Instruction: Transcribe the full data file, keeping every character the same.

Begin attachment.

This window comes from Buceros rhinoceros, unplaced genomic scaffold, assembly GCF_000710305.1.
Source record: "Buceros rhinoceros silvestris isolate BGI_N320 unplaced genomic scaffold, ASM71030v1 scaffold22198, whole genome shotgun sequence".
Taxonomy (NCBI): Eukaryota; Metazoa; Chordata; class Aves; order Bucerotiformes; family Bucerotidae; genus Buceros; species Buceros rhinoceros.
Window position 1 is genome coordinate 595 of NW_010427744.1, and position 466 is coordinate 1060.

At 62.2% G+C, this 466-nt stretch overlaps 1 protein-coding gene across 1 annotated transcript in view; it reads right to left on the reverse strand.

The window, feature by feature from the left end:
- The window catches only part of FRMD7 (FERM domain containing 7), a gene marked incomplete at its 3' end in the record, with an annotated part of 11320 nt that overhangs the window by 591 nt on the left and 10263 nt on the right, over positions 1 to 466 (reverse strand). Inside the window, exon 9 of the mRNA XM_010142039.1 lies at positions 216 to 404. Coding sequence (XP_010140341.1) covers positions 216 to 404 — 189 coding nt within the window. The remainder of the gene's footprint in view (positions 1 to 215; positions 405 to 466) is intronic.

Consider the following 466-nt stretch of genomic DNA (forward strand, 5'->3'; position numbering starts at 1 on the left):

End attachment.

This window comes from Buceros rhinoceros, unplaced genomic scaffold, assembly GCF_000710305.1.
Source record: "Buceros rhinoceros silvestris isolate BGI_N320 unplaced genomic scaffold, ASM71030v1 scaffold22198, whole genome shotgun sequence".
Taxonomy (NCBI): Eukaryota; Metazoa; Chordata; class Aves; order Bucerotiformes; family Bucerotidae; genus Buceros; species Buceros rhinoceros.
Window position 1 is genome coordinate 595 of NW_010427744.1, and position 466 is coordinate 1060.

At 62.2% G+C, this 466-nt stretch overlaps 1 protein-coding gene across 1 annotated transcript in view; it reads right to left on the reverse strand.

The window, feature by feature from the left end:
- The window catches only part of FRMD7 (FERM domain containing 7), a gene marked incomplete at its 3' end in the record, with an annotated part of 11320 nt that overhangs the window by 591 nt on the left and 10263 nt on the right, over positions 1 to 466 (reverse strand). Inside the window, exon 9 of the mRNA XM_010142039.1 lies at positions 216 to 404. Coding sequence (XP_010140341.1) covers positions 216 to 404 — 189 coding nt within the window. The remainder of the gene's footprint in view (positions 1 to 215; positions 405 to 466) is intronic.

Consider the following 466-nt stretch of genomic DNA (forward strand, 5'->3'; position numbering starts at 1 on the left):